Home Events Re-framing the Role and Function of Meltdowns for People with Autism: A Case for Innovative Self-regulation (Session 2D)

Re-framing the Role and Function of Meltdowns for People with Autism: A Case for Innovative Self-regulation (Session 2D)

Zoom: https://hawaii.zoom.us/j/8089682211
Main Topic: Family and Community Engagement
Session Type: Skill Share

Abstract

What if there were a reason and function for meltdowns in people with Autism? What if we could take a more innovative way to manage emotional regulation, so that the focus is not on preventing or suppressing the meltdown, but instead on harnessing the intense energy that a meltdown produces? What if a meltdown is just a surge of creative energy that can be used for positive outcomes?  What happens when you make friends with your meltdown? Meltdowns can make people uneasy. Teachers can become frustrated and the possibility of a meltdown makes focusing on school work challenging.  Meltdowns can cause parents and family members to go without sleep, change entire household routines around meals, sharing of toys and relationships with siblings. The constant fear of a meltdown happening can put pressure on marriages and relationships and be a source of self-loathing in young people and adults with Autism. This has never been more prominent than in current times where lock downs and home schooling has intensified an already problematic area of concern. But what do meltdowns actually feel like from the inside and is it possible that they serve a function other than letting out a build-up of anger and negative emotion? This session will ask how might we look at it from a different perspective. That the function of a meltdown could be an energy exchange that allows for the Autistic brain to function at its creative potential. In other words, if we were to harness this energy, before the point it becomes destructive, what else could it do or achieve?  The intense energy of a meltdown could be channeled as a motivating force in learning, building, artistic expression, or writing, in an area of interest for the Autistic person To be able to reach their full potential a person with Autism must be able to self-regulate. Imagine the outcome if we were to teach children with Autism to view the overwhelm, sensitivity and emotional outbursts as a build-up of extraordinary energy in them. It could be understood as simply a collection of skills similar to how we would teach a young child to read, by gradually modelling to them the skills of decoding and comprehension and then guide them through frequent and regular opportunities to practice those skills. When a child has mastered reading they have an incredibly powerful and useful skill for life. So too, the skill set unique to people with Autism to manage their own meltdowns would be a purposeful and empowering pathway to life-long self-acceptance.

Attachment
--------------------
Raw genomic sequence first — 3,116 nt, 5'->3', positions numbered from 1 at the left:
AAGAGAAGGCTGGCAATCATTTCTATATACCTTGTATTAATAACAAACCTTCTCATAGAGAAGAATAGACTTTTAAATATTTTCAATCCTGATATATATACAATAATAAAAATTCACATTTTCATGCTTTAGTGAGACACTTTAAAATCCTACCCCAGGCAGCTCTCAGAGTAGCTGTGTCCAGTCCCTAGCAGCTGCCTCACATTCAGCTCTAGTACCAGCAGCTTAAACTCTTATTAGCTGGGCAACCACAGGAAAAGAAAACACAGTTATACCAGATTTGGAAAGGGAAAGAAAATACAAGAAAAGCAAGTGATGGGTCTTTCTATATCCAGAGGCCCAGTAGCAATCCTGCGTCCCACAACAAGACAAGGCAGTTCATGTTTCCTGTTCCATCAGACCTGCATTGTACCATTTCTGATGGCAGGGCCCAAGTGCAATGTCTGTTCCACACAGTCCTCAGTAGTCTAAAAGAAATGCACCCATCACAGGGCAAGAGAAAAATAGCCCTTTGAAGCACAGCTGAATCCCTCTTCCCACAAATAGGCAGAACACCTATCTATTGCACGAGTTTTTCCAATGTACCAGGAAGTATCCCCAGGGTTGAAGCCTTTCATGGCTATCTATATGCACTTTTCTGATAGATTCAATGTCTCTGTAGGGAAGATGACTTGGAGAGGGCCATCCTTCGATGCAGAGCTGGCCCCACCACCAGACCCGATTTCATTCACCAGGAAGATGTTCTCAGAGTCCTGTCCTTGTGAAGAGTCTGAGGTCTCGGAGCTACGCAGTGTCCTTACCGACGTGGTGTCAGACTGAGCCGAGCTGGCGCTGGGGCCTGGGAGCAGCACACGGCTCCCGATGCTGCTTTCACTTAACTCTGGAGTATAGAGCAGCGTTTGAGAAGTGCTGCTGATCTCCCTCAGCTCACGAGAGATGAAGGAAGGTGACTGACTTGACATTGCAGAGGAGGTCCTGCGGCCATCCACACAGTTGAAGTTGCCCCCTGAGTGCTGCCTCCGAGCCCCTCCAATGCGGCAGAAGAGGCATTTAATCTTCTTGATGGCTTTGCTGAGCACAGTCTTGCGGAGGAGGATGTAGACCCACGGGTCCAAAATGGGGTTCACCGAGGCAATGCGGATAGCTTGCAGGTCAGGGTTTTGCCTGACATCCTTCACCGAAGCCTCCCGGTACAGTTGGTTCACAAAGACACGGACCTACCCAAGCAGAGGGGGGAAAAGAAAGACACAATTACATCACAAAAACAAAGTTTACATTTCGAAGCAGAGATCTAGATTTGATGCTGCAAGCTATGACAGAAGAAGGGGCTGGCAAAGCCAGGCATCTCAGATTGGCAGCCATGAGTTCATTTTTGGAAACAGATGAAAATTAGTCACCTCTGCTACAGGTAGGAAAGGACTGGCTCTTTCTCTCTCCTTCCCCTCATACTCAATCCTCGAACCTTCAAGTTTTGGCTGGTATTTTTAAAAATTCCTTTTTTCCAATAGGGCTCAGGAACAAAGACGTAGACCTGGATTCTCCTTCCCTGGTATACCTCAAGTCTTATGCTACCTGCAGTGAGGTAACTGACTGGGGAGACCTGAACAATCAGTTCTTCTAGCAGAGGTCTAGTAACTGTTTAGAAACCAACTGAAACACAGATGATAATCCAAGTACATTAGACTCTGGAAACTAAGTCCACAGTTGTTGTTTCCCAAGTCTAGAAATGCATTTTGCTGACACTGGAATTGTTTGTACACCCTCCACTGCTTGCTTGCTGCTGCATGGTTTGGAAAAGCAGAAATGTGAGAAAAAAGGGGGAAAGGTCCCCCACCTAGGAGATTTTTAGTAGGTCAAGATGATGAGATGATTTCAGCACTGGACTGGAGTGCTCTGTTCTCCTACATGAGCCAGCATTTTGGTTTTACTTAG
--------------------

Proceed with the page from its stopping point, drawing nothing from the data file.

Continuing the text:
Learning Objectives:

  • Learn how to manage Autistic meltdowns in a respectful and strengths based approach.
  • Reflect on a case study that explores innovative ways to channel intense emotional energy from out of control meltdowns to life-changing success.
  • Take the journey of stepping through the stages of a meltdown and explore and discuss how it feels from the perspective of an adult with Autism who has lived experience and is parent of two children with Autism.

Keywords: Autism, meltdown, self-regulation

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Date

Mar 01 2021
Expired!

Time

HST
11:00 am - 11:45 am

Local Time

  • Timezone: America/New_York
  • Date: Mar 01 2021
  • Time: 4:00 pm - 4:45 pm

Zoom Meeting

Speaker

  • Mrs. Sim Newitt
    Mrs. Sim Newitt
    Education sector - Autism Advisor

    Education sector

    Sim Newitt is an Autism Advisor for teachers and school leaders and a parent of two children diagnosed with Autism. Sim is an advocate for strength based education and has more than 20 years experience as a primary school teacher and inclusion teacher. In 2019 Sim received a nomination for the Australian of the Year awards for her volunteer work with parent and family support groups of children with Autism. She has been a presenter at national and international conferences sharing her lived experience as a person with Autism. Sim lives on a small farm in Queensland Australia with her husband and four children.